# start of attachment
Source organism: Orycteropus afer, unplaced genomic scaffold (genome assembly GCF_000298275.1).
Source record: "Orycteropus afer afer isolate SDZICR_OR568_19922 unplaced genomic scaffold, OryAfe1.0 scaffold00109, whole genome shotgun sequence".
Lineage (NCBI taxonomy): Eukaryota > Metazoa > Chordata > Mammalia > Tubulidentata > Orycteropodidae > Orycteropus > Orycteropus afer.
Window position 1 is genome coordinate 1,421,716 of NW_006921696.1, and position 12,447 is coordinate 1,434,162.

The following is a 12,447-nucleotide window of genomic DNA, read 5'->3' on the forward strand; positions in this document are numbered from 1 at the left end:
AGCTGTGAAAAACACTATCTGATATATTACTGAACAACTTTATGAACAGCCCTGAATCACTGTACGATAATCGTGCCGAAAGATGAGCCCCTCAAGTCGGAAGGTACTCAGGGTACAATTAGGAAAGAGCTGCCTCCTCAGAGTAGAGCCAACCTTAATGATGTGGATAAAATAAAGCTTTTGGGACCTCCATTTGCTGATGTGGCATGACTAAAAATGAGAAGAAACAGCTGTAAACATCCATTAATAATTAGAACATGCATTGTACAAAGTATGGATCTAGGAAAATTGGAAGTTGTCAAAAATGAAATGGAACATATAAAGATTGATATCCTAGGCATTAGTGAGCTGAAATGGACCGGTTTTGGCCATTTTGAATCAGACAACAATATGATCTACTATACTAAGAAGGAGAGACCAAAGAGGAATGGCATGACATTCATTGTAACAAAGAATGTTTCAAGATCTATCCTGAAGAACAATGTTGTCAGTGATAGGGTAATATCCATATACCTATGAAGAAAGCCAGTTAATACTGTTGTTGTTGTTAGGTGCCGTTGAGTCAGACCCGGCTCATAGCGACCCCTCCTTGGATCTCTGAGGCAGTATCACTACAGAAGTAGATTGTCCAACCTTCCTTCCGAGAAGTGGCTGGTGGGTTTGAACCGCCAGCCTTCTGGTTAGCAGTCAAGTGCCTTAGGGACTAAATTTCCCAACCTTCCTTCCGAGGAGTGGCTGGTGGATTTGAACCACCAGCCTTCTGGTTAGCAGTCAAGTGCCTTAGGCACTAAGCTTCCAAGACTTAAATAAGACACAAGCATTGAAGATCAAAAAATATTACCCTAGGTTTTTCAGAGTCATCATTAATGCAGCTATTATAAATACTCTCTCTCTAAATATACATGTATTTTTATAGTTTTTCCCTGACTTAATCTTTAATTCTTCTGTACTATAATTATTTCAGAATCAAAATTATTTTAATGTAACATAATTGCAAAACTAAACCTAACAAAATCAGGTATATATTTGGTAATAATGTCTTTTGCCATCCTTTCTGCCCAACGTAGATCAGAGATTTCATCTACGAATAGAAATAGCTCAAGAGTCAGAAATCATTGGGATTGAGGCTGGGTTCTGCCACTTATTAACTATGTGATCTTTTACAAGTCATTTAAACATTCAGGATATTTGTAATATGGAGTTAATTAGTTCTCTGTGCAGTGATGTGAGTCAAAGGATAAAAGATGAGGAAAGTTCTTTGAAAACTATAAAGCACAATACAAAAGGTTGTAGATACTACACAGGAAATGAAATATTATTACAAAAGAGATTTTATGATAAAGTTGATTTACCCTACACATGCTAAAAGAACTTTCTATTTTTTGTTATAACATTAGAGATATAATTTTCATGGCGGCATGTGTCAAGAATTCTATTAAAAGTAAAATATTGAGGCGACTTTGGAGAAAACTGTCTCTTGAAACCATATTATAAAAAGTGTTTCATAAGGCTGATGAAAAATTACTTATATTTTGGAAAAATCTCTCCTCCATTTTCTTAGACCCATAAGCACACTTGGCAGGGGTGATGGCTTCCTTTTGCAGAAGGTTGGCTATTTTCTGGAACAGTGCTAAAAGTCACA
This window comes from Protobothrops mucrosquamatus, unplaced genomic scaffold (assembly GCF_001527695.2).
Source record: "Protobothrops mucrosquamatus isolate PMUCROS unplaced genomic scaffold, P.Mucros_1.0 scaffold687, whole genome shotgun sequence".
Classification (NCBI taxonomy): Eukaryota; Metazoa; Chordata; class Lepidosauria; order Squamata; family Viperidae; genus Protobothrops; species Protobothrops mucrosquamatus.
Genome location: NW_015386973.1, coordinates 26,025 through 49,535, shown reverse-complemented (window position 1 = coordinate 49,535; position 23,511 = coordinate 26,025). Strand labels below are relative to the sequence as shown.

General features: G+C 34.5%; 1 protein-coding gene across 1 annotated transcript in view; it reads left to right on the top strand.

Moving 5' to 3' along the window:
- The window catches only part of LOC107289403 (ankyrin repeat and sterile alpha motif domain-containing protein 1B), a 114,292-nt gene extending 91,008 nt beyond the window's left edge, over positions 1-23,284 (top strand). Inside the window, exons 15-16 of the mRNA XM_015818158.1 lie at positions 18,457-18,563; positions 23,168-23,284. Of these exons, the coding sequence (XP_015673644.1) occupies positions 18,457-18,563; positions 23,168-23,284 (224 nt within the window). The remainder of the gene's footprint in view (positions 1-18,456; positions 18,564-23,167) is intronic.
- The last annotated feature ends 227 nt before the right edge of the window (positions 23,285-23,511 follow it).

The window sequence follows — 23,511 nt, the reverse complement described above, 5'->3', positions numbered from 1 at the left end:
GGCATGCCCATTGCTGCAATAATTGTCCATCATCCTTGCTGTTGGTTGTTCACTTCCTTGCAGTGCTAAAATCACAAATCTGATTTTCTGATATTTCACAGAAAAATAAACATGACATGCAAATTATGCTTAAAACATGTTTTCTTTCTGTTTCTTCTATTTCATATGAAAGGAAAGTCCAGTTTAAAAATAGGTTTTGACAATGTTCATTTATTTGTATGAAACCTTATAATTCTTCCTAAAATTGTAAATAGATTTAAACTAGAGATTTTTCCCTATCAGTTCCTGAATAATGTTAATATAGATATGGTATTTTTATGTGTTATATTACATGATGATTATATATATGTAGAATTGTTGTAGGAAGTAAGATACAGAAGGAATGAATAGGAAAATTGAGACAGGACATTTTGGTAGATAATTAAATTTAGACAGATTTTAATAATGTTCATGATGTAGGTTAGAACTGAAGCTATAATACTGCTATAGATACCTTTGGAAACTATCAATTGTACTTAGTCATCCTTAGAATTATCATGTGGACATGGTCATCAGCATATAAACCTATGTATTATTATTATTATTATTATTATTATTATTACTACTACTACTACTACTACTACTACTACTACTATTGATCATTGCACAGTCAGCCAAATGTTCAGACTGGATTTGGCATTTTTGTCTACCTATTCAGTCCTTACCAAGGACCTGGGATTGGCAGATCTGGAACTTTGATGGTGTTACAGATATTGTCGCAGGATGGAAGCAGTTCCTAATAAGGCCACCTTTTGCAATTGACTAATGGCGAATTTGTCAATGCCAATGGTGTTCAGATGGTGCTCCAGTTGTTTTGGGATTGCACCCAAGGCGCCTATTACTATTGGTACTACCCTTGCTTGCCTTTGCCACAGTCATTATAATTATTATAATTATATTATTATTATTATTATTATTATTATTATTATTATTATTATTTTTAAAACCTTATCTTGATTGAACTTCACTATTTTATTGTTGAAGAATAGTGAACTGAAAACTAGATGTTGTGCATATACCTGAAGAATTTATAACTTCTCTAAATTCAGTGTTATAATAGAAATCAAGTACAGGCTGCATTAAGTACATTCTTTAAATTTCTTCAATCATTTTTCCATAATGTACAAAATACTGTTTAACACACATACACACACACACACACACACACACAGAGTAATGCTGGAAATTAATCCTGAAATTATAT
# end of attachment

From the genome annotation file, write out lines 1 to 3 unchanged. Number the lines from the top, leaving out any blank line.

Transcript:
Source organism: Orycteropus afer, unplaced genomic scaffold (genome assembly GCF_000298275.1).
Source record: "Orycteropus afer afer isolate SDZICR_OR568_19922 unplaced genomic scaffold, OryAfe1.0 scaffold00109, whole genome shotgun sequence".
Lineage (NCBI taxonomy): Eukaryota > Metazoa > Chordata > Mammalia > Tubulidentata > Orycteropodidae > Orycteropus > Orycteropus afer.